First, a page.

The Tale of the Distancer and the Pursuer

You argue. It heats up. You need space to cool down. He/She wants to stay and finish it. You walk away. He/She follows you. You retreat to the bathroom and lock the door (smart move ... it’s the only place you’re allowed to be completely alone). He/She bangs on it and waits, nose to the door. 

Welcome, ladies and gentleman, to this conflict pattern. 

The Distancer 

The distancer needs breathing room. Conflicts can trigger the biological bells and whistles ... racing heart, sweaty palms, dry mouth. Feelings shoot up and spill over the top, causing overwhelm. Retreat is necessary to turn the volume down on thoughts, feelings and body sensations.

The Pursuer

The pursuer needs to stay in it until it’s resolved. Otherwise, same thing -- their own biological bells and whistles stay active.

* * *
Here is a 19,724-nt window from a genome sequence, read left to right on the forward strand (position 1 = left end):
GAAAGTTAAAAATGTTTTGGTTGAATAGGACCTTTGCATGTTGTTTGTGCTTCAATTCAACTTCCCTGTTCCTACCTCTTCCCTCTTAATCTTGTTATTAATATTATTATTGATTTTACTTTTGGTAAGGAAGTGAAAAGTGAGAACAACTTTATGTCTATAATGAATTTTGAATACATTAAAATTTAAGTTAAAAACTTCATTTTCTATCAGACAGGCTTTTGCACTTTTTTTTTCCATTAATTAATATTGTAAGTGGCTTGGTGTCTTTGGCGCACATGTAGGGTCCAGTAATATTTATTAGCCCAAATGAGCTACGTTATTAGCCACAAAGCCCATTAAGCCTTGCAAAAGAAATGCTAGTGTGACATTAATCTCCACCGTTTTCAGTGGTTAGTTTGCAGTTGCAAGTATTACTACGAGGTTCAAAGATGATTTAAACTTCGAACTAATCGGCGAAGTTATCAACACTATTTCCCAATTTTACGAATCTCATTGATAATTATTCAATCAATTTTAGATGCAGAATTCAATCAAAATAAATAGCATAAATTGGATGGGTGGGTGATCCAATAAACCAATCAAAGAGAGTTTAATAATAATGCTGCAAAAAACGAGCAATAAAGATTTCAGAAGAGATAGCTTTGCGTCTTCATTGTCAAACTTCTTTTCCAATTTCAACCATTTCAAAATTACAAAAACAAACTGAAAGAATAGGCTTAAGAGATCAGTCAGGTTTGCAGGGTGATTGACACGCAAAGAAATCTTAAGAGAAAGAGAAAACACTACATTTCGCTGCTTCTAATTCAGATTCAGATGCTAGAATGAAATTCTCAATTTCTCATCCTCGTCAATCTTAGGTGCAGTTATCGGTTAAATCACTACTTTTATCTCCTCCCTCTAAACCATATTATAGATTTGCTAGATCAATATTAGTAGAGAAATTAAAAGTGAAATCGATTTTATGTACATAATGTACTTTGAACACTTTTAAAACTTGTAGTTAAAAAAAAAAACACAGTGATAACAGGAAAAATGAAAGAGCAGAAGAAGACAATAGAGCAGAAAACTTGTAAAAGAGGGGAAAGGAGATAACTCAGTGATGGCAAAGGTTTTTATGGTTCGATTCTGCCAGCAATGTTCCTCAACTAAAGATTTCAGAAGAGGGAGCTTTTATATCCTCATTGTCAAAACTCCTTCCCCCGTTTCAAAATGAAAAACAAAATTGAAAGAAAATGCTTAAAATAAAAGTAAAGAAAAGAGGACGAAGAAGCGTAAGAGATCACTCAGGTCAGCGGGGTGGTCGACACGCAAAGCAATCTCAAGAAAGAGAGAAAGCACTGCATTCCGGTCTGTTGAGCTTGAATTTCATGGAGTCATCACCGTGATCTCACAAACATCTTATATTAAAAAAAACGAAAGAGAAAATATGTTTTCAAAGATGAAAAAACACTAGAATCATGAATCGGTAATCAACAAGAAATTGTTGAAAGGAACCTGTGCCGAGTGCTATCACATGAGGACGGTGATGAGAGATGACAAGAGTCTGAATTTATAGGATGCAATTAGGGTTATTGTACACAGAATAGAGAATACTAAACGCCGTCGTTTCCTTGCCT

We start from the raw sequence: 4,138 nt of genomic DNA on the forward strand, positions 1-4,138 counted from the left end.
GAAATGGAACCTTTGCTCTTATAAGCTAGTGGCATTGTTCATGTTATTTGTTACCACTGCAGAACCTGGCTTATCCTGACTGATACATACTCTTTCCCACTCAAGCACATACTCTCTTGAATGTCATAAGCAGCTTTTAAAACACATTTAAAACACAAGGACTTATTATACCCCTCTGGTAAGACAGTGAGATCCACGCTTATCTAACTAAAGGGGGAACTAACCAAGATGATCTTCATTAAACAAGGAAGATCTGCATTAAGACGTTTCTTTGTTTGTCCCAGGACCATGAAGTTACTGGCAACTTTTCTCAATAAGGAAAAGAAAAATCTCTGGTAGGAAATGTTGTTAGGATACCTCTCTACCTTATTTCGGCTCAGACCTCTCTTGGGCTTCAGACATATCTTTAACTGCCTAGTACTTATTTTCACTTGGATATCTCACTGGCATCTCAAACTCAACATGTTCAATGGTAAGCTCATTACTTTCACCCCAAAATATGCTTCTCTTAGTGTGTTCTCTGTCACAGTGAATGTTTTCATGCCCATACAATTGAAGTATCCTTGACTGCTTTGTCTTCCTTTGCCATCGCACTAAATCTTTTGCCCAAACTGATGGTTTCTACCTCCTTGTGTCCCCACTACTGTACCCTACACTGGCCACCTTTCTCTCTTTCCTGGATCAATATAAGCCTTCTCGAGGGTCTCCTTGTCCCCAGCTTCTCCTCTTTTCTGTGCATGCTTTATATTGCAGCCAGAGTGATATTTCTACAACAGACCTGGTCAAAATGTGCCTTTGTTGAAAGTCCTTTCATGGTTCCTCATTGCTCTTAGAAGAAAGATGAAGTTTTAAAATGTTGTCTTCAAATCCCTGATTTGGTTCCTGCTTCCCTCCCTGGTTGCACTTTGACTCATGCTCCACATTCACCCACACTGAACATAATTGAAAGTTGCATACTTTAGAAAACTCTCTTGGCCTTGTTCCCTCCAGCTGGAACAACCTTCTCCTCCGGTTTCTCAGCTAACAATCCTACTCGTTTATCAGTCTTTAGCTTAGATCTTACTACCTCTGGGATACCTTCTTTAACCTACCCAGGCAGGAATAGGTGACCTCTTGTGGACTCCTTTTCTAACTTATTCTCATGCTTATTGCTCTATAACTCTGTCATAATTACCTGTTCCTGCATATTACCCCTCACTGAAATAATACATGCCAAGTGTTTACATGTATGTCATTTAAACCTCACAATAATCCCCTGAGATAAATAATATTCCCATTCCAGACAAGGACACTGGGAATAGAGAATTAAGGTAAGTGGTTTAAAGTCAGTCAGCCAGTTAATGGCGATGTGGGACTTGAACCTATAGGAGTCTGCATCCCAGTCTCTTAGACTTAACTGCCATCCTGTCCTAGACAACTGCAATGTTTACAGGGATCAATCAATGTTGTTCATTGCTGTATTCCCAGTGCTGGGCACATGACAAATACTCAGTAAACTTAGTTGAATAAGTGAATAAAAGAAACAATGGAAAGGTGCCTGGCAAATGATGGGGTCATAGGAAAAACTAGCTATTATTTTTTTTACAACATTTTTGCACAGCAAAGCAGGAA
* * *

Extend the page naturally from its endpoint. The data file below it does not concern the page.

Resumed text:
There’s no right and wrong style. But the two clash because of opposing needs. 

 Here’s one approach for peace: 

When both of you are calm, have a sit-down about your own conflict style and what you need. Make a commitment to try this.

For the distancer: 

Say that you need space and that you’ll resume the conversation when you feel ready.

Important: Keep your word. Go back to the conflict -- don’t use space as a excuse to shut it down forever (yep ... we already know that trick).

For the pursuer: 

Say that you’d like to resolve it now, but that you’ll give space until the other person is ready.

Important: Keep your word and honor the space -- don’t resume the conflict until the other person is ready (I won't lie ... this part takes practice).

FYI: Keeping your word builds trust. 

Try it. Practice it. Tweak it. 

Here’s to peace,

Maureen